New Zealand votes to legalise euthanasia for terminally-ill people

To get access to euthanasia, terminal patients with six or fewer months to live will have to be at least 18 years

Wellington: About 65.2 per cent of New Zealand’s population voted on Friday in favour of the End of Life Choice Act becoming law during the voluntary euthanasia referendum, national media reported.

According to the New Zealand Herald newspaper, once the official result is confirmed on November 6, the new law will allow terminally ill people the opportunity to receive assisted dying upon two doctors’ approval.

To get access to euthanasia, terminal patients with six or fewer months to live will have to be at least 18 years old and be a permanent New Zealand resident or citizen, the daily added.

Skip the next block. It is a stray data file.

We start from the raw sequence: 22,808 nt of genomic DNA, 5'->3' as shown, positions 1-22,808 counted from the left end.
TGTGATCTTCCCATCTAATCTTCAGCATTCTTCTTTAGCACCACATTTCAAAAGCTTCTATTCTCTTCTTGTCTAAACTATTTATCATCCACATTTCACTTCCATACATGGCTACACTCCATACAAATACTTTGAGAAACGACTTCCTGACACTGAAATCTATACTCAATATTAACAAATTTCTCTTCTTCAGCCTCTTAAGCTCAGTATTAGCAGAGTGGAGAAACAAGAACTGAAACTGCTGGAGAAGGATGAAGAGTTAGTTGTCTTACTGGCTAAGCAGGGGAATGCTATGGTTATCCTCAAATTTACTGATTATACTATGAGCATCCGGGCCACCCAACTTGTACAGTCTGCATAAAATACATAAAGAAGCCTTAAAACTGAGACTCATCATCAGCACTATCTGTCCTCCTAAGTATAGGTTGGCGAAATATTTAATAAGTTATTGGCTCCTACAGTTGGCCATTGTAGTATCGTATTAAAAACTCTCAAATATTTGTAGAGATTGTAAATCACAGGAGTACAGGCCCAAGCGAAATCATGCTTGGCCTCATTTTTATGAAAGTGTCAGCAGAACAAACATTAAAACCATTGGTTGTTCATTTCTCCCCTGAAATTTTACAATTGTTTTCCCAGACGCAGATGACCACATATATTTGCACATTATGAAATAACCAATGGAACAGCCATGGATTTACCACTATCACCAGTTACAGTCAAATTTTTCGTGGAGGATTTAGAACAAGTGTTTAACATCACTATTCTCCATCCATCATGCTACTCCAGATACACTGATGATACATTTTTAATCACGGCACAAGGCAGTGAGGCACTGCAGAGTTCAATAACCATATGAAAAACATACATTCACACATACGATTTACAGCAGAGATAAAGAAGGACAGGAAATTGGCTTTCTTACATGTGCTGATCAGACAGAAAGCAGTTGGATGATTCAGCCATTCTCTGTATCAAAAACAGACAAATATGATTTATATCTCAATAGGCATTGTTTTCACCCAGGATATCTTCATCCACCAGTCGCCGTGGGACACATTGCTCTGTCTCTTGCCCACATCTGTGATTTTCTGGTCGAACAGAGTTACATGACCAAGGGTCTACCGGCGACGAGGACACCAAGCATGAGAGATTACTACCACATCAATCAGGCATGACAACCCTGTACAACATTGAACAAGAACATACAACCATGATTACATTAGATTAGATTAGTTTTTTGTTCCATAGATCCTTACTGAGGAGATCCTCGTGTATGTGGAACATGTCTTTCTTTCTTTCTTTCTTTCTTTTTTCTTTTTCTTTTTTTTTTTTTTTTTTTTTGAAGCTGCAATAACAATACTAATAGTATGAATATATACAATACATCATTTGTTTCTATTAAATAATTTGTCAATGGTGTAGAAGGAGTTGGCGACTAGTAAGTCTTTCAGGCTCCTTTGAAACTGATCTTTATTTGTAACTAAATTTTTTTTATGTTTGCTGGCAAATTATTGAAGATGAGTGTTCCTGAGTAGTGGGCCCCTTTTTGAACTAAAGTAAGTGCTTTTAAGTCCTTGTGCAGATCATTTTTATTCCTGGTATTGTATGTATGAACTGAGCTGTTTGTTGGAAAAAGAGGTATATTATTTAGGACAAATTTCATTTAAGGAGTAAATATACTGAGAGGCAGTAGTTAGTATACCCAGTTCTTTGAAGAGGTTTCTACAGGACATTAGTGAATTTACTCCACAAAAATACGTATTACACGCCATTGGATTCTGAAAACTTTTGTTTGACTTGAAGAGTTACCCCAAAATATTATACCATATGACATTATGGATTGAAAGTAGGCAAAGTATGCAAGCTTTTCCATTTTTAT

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The referendum result lacks the count of some 500,000 special votes, including overseas ballots.

The End of Life Choice Act was passed on November 13, 2019, while the law is expected to come into force in November 2021.

The island nation in the Pacific will therefore join the Netherlands, Belgium, Luxembourg, Western Australia, Colombia and Canada in legalising euthanasia.

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